Postby LE_746F6D617A7A69 » 2020-11-22 20:14

p.H wrote:
LE_746F6D617A7A69 wrote:in Linux-based OS it's possible to delete and re-create a directory or file which is currently used by some other program.

No, it is not possible to delete a file or directory in use. You actually do not delete a file or directory with commands such as rm or rmdir, you only unlink it, i.e. delete the parent directory entry pointing to the inode. There may be multiple directory entries pointing to the same inode, each counting as a link. The file being used by a process also counts as a link. The file is actually deleted only after the last link is deleted.

Nope.
Proof:
Open 2 terminal instances
terminal 1:
Code: Select all
mkdir testdir; cd testdir; touch testfile; ls
terminal 2:
Code: Select all
rm -r testdir; mkdir testdir; cd testdir; touch testfile2; ls
terminal 1:
Code: Select all
ls
Result: no files found, invalid descriptor for re-created directory 'testdir'
Now, in terminal 1:
Code: Select all
cd ..; cd testdir; ls
Now, the file 'testfile2' will be listed
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Re: why does the current folder stop being usable?

Postby Islander » 2020-11-25 15:13

p.H wrote:You actually do not delete a file or directory with commands such as rm or rmdir, you only unlink it, i.e. delete the parent directory entry pointing to the inode. There may be multiple directory entries pointing to the same inode, each counting as a link. The file being used by a process also counts as a link. The file is actually deleted only after the last link is deleted.


That's true, but does "standing" in a directory (having it as current directory) count as the directory being in use?
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Re: why does the current folder stop being usable?

Postby LE_746F6D617A7A69 » 2020-11-25 20:40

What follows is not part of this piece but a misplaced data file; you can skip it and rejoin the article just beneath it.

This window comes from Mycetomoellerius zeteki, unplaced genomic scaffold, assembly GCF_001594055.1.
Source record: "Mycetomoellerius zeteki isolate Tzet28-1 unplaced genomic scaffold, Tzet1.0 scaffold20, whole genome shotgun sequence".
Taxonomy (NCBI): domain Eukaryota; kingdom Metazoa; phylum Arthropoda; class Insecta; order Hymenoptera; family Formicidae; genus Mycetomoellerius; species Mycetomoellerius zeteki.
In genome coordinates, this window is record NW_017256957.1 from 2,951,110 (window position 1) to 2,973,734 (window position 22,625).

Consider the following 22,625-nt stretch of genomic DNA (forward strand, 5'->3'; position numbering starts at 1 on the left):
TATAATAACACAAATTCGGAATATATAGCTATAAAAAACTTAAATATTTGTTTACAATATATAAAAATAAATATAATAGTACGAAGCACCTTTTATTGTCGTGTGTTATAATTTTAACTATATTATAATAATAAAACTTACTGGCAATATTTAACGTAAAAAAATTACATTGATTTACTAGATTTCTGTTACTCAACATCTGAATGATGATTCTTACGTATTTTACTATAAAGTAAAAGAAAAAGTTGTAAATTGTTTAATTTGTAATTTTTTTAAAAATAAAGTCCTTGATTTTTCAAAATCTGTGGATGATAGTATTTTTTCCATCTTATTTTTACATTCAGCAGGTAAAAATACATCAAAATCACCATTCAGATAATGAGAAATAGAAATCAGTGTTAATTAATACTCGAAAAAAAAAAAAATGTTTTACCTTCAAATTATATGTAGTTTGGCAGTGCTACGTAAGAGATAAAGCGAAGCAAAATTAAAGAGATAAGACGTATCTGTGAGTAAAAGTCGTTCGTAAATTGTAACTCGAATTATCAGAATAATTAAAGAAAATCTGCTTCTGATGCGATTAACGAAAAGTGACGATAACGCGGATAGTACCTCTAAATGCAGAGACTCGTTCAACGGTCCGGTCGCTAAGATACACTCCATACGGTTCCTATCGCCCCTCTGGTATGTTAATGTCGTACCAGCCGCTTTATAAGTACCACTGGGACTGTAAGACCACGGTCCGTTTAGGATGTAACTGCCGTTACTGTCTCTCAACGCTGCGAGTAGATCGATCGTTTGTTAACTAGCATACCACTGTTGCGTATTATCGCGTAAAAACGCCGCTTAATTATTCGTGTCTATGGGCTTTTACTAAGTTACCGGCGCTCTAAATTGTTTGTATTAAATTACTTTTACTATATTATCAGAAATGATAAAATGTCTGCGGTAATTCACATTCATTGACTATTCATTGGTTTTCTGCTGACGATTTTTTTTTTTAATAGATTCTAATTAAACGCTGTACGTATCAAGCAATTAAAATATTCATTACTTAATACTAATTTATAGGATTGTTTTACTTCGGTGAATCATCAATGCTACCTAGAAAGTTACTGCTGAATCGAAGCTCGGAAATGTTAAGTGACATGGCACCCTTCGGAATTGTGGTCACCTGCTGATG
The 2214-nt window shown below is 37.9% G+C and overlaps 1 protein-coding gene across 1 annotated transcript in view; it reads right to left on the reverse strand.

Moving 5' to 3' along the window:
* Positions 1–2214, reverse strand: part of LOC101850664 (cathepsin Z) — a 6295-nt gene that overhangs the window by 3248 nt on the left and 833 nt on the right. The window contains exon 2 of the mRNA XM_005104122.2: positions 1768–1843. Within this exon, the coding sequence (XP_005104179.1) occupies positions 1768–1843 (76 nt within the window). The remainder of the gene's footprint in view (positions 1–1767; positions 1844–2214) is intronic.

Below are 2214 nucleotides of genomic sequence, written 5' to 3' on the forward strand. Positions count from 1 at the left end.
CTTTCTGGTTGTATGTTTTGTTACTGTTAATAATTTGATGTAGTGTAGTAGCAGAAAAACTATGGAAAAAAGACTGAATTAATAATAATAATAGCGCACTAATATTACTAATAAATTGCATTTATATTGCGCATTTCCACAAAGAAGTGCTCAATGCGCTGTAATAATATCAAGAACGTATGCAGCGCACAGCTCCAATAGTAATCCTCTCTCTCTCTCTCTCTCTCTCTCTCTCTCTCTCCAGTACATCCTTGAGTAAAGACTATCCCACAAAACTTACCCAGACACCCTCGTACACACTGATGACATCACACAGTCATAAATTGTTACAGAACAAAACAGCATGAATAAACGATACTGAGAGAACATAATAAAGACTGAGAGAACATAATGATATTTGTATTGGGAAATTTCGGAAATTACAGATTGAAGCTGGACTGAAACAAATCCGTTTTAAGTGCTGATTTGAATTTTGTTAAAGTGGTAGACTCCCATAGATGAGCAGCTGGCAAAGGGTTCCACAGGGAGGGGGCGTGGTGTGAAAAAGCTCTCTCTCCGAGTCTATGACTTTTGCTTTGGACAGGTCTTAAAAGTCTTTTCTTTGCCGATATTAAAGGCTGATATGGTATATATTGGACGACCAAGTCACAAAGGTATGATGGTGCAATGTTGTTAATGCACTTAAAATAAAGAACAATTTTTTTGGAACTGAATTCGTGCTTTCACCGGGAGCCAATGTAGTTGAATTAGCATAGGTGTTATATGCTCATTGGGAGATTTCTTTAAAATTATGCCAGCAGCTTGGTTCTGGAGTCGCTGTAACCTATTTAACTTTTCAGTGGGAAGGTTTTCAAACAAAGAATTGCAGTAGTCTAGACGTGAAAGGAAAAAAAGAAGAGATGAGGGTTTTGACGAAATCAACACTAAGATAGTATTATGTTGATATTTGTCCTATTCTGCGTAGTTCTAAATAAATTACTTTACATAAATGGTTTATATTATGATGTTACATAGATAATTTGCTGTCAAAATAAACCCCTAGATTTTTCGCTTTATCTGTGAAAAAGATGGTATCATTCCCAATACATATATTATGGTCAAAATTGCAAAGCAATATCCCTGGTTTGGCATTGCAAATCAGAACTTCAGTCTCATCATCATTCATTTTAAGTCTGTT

Islander wrote:
p.H wrote:You actually do not delete a file or directory with commands such as rm or rmdir, you only unlink it, i.e. delete the parent directory entry pointing to the inode. There may be multiple directory entries pointing to the same inode, each counting as a link. The file being used by a process also counts as a link. The file is actually deleted only after the last link is deleted.


That's true, but does "standing" in a directory (having it as current directory) count as the directory being in use?

Nope, Test2:

terminal 1:
Code: Select all
mkdir testdir; cd testdir; touch testfile; less testfile
The file 'testfile' is now opened for read in terminal 1 (so it is opened for read, while the commands in terminal 2 are executed)
terminal 2:
Code: Select all
rm -r testdir; mkdir testdir; cd testdir; touch testfile2; less testfile2
The 'testdir' has been re-created (opened file 'testfile' has been deleted, and the file 'testfile2' is now opened for read in terminal 2)
terminal 1: type 'q' to quit less, then type 'ls'
Code: Select all
ls
The same result: no files found, invalid descriptor for re-created directory 'testdir'

Re-creation or deletion of a directory or file currently opened in some other program is possible in UNIX/BSD/Linux.
This also works on a very low level (descriptors) and if the above examples are not sufficient, I can spend another 5 minutes to demonstrate this behaviour on a C-code level.